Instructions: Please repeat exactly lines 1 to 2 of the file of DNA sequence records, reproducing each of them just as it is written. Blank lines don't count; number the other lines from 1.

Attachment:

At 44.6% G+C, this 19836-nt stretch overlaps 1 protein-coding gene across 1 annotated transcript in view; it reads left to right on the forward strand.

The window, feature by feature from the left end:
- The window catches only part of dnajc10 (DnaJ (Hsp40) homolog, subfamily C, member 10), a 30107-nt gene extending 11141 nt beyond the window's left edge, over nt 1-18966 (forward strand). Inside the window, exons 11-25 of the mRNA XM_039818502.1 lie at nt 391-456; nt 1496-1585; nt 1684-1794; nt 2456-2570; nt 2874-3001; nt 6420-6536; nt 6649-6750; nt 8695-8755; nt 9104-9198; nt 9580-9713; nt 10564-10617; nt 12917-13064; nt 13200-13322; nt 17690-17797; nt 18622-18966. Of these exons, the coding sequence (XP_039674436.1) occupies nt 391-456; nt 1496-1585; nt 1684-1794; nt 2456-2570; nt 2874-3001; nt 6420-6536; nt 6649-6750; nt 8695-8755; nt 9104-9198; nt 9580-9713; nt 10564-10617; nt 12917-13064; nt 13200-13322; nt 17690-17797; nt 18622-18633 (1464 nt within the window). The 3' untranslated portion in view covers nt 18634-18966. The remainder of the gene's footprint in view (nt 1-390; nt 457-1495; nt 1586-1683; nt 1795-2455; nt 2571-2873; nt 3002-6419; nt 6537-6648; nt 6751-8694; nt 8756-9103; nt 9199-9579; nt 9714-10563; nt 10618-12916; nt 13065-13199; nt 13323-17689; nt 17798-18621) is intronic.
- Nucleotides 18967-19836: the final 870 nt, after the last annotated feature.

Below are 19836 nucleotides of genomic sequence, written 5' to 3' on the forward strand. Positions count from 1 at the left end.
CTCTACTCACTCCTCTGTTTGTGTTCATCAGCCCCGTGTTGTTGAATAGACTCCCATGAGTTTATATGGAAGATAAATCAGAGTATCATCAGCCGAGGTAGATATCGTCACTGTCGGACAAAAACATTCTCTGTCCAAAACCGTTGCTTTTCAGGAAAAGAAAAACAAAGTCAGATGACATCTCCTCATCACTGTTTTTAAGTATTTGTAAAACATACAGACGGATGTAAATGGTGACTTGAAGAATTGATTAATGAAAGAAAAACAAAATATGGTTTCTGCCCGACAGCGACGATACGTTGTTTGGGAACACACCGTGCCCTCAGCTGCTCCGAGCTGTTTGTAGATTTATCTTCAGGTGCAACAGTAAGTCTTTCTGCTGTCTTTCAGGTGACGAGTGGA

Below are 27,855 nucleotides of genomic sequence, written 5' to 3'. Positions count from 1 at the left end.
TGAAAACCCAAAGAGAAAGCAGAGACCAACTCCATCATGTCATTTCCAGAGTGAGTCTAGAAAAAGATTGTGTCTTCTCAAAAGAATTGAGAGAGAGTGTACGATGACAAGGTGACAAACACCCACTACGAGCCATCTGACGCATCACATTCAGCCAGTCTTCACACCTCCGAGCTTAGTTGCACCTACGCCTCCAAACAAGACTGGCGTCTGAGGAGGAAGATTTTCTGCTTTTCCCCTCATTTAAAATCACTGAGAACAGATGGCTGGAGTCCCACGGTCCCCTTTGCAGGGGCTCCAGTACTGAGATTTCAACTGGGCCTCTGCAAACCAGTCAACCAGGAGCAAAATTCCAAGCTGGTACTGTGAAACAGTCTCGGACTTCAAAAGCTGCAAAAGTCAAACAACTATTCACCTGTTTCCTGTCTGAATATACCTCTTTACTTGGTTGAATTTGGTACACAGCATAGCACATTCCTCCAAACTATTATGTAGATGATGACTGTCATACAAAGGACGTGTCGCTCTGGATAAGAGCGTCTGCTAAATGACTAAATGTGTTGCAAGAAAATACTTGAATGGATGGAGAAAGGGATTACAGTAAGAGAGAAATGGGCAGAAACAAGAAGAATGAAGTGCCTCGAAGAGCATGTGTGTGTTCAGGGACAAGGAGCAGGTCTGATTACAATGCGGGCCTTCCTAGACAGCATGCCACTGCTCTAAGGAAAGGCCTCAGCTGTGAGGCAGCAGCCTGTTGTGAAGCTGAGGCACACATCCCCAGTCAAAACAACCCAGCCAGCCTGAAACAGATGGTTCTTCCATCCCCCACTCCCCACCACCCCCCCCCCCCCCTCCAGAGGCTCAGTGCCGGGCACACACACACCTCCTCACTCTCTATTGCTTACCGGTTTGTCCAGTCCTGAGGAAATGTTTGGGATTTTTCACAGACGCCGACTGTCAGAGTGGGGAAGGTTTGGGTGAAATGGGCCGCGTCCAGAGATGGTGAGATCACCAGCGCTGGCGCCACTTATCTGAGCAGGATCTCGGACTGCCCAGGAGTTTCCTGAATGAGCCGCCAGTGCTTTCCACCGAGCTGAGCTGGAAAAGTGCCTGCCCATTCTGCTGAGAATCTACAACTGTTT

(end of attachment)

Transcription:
At 44.6% G+C, this 19836-nt stretch overlaps 1 protein-coding gene across 1 annotated transcript in view; it reads left to right on the forward strand.

The window, feature by feature from the left end: